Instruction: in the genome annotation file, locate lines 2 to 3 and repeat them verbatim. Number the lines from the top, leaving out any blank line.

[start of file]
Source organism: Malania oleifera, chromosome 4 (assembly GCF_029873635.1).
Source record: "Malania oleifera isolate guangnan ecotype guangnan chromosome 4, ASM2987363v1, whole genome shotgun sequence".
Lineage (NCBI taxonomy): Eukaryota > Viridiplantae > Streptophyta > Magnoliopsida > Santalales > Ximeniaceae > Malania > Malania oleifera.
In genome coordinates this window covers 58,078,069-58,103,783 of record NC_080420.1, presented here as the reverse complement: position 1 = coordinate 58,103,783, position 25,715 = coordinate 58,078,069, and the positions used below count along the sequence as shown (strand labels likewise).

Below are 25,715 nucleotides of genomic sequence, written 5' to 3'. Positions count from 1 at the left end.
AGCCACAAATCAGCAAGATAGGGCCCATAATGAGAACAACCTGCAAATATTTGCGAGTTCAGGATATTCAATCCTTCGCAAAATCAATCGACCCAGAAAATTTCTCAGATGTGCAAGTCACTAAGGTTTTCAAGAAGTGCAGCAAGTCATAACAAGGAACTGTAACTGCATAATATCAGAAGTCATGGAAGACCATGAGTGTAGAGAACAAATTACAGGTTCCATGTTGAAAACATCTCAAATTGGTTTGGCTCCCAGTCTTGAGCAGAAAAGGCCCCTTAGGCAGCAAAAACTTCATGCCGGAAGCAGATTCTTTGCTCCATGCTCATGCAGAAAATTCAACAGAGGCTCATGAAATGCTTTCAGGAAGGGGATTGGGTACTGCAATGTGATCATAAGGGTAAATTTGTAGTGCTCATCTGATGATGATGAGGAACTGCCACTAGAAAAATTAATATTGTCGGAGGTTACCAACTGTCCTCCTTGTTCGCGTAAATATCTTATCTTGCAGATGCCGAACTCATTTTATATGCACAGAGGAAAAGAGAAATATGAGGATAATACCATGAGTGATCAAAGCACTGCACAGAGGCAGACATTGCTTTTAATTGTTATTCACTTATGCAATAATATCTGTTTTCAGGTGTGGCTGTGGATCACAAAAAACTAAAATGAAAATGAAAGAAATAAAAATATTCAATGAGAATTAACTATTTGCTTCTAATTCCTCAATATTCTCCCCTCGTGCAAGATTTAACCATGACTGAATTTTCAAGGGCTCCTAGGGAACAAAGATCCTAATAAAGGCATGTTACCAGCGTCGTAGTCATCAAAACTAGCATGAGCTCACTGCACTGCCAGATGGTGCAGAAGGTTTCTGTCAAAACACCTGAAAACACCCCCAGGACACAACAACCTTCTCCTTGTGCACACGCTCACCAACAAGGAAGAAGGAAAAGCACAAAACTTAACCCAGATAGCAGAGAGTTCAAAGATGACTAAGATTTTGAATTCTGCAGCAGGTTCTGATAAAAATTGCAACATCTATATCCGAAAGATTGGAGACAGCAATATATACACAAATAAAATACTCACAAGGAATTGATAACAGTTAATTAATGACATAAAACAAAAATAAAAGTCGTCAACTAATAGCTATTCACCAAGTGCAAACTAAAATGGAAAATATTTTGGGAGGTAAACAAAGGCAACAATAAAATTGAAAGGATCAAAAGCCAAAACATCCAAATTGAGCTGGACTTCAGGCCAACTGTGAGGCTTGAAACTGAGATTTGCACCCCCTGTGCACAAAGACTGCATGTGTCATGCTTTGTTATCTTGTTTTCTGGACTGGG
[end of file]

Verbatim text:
Source record: "Malania oleifera isolate guangnan ecotype guangnan chromosome 4, ASM2987363v1, whole genome shotgun sequence".
Lineage (NCBI taxonomy): Eukaryota > Viridiplantae > Streptophyta > Magnoliopsida > Santalales > Ximeniaceae > Malania > Malania oleifera.